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Utthita Trikonasana, or Extended Triangle Pose, is a foundational standing yoga pose. It is often included in yoga sequences as it helps to increase...
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Parivrtta Trikonasana, also known as Revolved Triangle Pose, is a twisting standing forward bend commonly incorporated in hatha yoga. This pose is known for improving balance, flexibility, and digestion.
Parivrtta Trikonasana, commonly called Revolved Triangle Pose, is a yoga posture involving a deep twisting standing forward bend. To perform this asana, practitioners place one foot forward and one foot back while keeping both legs straight before turning the body towards the front leg.
In the Ashtanga Yoga sequence, Parivrtta Trikonasana follows Utthita Trikonasana. The full expression of the pose involves placing the back hand outside the front foot, rotating the upper body towards the front leg, and directing the gaze upwards.
The Sanskrit word "Parivrtta" translates to "to turn or revolve or twist," while "Trikona" means "triangle" and "Asana" means "posture or pose." Thus, Parivrtta Trikonasana is called Revolved Triangle Pose, Revolving Triangle, Twisting Triangle, or Reverse Triangle.
Some of the Parivrtta Trikonasana benefits include:
Revolved Triangle Pose is associated with the Manipura Chakra, located in the solar plexus region of the body. The Manipura chakra influences personal power, confidence, and self-esteem, promoting feelings of empowerment and self-assurance.
Revolved Triangle Pose (Parivrtta Trikonasana) is generally safe for most people to practice. Still, there are a few contraindications for practitioners to consider, including:
When attending a regular class, the yoga teacher may advise students to avoid Reversed Triangle or other twisting poses when experiencing insomnia, headaches or migraines, or gastrointestinal distress. It is always essential to consult with a qualified yoga instructor or healthcare provider before attempting any new yoga pose, especially if one has any pre-existing medical conditions.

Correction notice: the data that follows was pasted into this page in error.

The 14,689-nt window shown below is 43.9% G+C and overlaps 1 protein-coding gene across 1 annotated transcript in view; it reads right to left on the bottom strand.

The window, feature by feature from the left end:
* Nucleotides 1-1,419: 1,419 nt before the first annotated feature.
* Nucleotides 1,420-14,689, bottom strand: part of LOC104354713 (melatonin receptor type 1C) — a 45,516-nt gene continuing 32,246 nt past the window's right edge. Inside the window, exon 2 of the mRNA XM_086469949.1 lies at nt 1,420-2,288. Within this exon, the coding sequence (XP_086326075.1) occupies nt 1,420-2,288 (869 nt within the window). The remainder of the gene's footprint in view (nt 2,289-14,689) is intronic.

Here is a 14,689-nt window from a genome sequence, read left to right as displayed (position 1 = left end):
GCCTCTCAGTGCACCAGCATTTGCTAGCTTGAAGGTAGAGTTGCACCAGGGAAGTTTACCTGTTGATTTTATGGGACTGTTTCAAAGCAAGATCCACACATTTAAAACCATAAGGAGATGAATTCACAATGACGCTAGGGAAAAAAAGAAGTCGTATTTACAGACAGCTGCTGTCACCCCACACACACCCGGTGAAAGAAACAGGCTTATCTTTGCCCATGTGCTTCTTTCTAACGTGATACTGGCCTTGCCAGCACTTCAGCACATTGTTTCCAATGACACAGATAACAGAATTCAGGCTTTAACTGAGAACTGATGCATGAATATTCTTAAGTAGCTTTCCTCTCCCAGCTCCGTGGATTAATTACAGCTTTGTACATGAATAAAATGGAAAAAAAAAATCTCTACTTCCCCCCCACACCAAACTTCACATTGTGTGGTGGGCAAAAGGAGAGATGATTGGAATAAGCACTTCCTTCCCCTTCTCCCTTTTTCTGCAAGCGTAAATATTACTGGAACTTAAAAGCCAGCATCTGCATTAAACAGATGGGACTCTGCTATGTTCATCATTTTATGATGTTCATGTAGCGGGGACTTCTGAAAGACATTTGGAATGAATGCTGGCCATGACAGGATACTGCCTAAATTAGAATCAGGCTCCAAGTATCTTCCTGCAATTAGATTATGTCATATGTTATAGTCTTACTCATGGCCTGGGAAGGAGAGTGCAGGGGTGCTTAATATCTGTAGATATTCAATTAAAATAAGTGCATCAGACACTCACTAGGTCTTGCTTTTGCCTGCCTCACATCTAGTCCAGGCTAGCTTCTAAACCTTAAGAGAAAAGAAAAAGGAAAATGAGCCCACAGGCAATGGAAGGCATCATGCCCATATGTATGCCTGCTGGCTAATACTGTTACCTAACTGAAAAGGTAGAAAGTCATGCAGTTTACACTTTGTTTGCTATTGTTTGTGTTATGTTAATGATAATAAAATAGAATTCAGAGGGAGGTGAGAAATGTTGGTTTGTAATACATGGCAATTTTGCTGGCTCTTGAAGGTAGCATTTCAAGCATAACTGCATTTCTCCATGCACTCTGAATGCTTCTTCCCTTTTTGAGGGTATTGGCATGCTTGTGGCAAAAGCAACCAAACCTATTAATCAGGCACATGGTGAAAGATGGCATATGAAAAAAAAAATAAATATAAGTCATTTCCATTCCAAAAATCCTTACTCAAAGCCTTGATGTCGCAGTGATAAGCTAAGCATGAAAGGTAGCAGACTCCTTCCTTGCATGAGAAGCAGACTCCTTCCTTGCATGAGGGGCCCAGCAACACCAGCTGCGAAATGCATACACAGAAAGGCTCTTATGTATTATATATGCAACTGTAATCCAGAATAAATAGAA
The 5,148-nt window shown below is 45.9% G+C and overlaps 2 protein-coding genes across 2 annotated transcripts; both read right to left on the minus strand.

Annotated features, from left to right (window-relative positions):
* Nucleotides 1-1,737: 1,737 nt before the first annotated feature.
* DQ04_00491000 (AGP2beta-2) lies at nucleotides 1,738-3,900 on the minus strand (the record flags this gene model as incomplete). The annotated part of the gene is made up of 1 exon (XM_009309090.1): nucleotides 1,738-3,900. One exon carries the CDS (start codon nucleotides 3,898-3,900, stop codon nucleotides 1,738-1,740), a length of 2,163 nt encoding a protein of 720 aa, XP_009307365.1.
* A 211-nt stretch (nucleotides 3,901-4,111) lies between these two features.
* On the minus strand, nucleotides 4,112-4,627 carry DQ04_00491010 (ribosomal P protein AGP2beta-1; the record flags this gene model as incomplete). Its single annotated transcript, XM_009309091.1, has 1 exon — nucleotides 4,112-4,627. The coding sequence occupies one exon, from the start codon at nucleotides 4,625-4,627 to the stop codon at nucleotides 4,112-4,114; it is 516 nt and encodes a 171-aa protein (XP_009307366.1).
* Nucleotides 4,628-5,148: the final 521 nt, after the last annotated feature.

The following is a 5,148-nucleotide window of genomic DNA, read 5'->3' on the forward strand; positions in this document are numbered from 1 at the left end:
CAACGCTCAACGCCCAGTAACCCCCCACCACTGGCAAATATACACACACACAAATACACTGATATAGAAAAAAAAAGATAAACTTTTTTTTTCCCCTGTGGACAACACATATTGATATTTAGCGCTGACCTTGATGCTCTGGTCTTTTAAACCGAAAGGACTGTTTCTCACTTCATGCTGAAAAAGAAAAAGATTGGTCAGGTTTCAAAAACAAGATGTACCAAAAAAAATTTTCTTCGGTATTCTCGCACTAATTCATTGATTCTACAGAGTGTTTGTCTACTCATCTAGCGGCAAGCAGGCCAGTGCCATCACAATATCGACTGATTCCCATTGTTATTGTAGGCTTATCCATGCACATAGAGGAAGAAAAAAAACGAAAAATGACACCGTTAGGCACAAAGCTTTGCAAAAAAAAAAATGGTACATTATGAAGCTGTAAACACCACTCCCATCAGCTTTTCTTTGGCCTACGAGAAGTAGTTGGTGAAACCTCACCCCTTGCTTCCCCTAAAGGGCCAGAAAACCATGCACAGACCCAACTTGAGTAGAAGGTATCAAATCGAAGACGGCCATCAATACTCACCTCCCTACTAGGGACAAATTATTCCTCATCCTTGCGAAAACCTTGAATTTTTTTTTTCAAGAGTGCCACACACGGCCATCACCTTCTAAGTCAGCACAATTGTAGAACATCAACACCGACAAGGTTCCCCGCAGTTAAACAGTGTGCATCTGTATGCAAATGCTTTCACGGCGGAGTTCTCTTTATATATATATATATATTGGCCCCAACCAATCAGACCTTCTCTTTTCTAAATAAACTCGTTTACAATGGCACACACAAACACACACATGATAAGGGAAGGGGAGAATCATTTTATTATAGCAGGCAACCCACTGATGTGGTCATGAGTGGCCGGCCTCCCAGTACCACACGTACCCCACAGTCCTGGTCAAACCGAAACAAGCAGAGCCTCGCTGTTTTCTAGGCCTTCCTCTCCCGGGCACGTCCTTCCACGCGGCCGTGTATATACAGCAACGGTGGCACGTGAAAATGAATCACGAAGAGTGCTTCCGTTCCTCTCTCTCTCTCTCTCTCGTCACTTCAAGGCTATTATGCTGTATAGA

Here are the step-by-step instructions to practice Revolved Triangle Pose (Parivrtta Trikonasana):
For beginners in Ashtanga yoga, forward bend can be used as a warm-up or preparation for the twist. Once ready, the twist can be added, with the bottom hand adjusted as needed. If the practitioner can't reach the floor with their hand, they can place it on their shin, a yoga block, or a chair for support.
To prepare for Revolved Triangle Pose, one can perform Pyramid Pose or Parsvottanasana, which involves bending forward with one leg in front and the other leg back. This helps to strengthen and stretch the hamstrings, preparing them for the stretch in Revolved Triangle Pose.
Another option for warming up is a simple standing twist, where the pelvis remains square while the ribcage twists to one side. Alternatively, one can turn the pelvis relative to the feet and then turn the ribcage relative to the pelvis. These twists help to familiarize the practitioner with the twisting element involved in Revolved Triangle Pose, making it easier to execute when the time comes.
To achieve the ideal position in Revolved Triangle Pose, one should begin by bending forward. Before twisting, the practitioner should side bend forward towards the front leg while maintaining the forward bend. This movement will bring the left shoulder over the right foot if the right leg is in front.
Once the side bend is complete, place the left hand on the floor outside the right foot. The practitioner can then begin the twist by lifting the right arm straight up while twisting the torso. This movement completes the pose, and the practitioner can hold it for several deep breaths or up to one minute.
To learn the technique of side bending, beginners can start practicing while standing or sitting, even in a chair. The first step is to tip the rib cage to one side while keeping both sitting bones on the chair. One should observe how the opposite side of the waist feels longer as they raise the opposite side of the rib cage from the top of the hip bone. Practitioners can then repeat this process on the other side.